dt.Columns.Add(new System.Data.DataColumn("Size"typeof(Int32)));            

                System.Management.ConnectionOptions objconn = new System.Management.ConnectionOptions();
                objconn.Impersonation = System.Management.ImpersonationLevel.Impersonate;
                // Gets or sets a value indicating whether user privileges need to be enabled for the 
                // connection operation. This property should only be used when the operation performed 
                // requires a certain user privilege to be enabled (for example, a machine reboot).
                objconn.EnablePrivileges = true;

                // Exchange Server Name
                string cServername = "*"// YOUR EXCHANGE SERVER NAME

                // Create a management scrope into the Exchange WMI namespace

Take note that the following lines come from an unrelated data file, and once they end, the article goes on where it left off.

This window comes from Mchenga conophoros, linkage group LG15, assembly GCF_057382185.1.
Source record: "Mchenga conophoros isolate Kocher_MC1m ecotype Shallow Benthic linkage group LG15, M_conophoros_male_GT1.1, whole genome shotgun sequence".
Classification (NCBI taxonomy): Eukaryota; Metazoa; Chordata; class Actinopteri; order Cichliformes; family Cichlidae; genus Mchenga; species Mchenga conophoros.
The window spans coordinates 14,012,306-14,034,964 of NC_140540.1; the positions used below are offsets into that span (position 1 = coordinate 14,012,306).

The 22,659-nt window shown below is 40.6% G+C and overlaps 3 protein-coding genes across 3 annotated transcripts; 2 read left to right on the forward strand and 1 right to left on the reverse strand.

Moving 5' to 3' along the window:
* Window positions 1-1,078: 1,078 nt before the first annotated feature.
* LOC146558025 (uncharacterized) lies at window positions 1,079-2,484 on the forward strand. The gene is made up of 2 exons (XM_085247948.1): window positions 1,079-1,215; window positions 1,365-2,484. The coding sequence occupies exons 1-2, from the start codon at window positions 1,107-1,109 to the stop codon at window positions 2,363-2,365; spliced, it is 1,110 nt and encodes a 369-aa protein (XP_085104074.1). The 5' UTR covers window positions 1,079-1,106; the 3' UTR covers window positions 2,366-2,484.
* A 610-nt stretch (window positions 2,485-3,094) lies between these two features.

System.Management.ManagementScope exmangescope = 
                    new System.Management.ManagementScope(@"\\" + cServername + @"\root\MicrosoftExchangeV2",objconn);
                // Create a query to get the data from the Exchange WMI
                System.Management.ObjectQuery objquery = 
                    new System.Management.ObjectQuery("SELECT * FROM Exchange_Mailbox");

                // Retrieves a collection of management objects based on the query.
                System.Management.ManagementObjectSearcher objsearch = 
                    new System.Management.ManagementObjectSearcher(exmangescope,objquery);

                // Invokes the WMI query and returns the resulting collection.
                System.Management.ManagementObjectCollection queryCollection1 = objsearch.Get(); 

                // Loop through each item in the collection
                foreach( System.Management.ManagementObject instmailbox in queryCollection1 ) 
                    // Add a row of data to our table
                    dt.Rows.Add(new object[] {